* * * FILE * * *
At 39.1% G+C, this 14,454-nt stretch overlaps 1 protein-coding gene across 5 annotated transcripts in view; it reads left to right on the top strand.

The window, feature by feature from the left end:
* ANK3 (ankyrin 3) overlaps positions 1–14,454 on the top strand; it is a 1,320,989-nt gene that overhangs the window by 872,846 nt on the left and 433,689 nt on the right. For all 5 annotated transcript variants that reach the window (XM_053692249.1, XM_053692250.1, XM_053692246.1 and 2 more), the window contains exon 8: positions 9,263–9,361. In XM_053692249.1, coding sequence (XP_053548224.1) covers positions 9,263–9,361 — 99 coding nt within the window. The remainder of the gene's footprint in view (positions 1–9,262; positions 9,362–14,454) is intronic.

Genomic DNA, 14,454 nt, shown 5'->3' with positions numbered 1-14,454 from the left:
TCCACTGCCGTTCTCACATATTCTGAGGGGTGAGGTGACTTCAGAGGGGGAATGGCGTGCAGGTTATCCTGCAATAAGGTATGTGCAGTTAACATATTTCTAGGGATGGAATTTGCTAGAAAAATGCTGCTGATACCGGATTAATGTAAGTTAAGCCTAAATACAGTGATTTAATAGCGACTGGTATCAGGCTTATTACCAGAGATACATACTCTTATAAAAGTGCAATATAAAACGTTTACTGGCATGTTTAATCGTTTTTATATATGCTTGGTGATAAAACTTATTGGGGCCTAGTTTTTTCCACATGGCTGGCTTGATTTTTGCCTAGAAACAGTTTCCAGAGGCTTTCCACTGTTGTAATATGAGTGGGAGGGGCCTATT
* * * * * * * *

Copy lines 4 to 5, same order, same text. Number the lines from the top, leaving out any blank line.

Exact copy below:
Genomic DNA, 14,454 nt, shown 5'->3' with positions numbered 1-14,454 from the left:
TCCACTGCCGTTCTCACATATTCTGAGGGGTGAGGTGACTTCAGAGGGGGAATGGCGTGCAGGTTATCCTGCAATAAGGTATGTGCAGTTAACATATTTCTAGGGATGGAATTTGCTAGAAAAATGCTGCTGATACCGGATTAATGTAAGTTAAGCCTAAATACAGTGATTTAATAGCGACTGGTATCAGGCTTATTACCAGAGATACATACTCTTATAAAAGTGCAATATAAAACGTTTACTGGCATGTTTAATCGTTTTTATATATGCTTGGTGATAAAACTTATTGGGGCCTAGTTTTTTCCACATGGCTGGCTTGATTTTTGCCTAGAAACAGTTTCCAGAGGCTTTCCACTGTTGTAATATGAGTGGGAGGGGCCTATT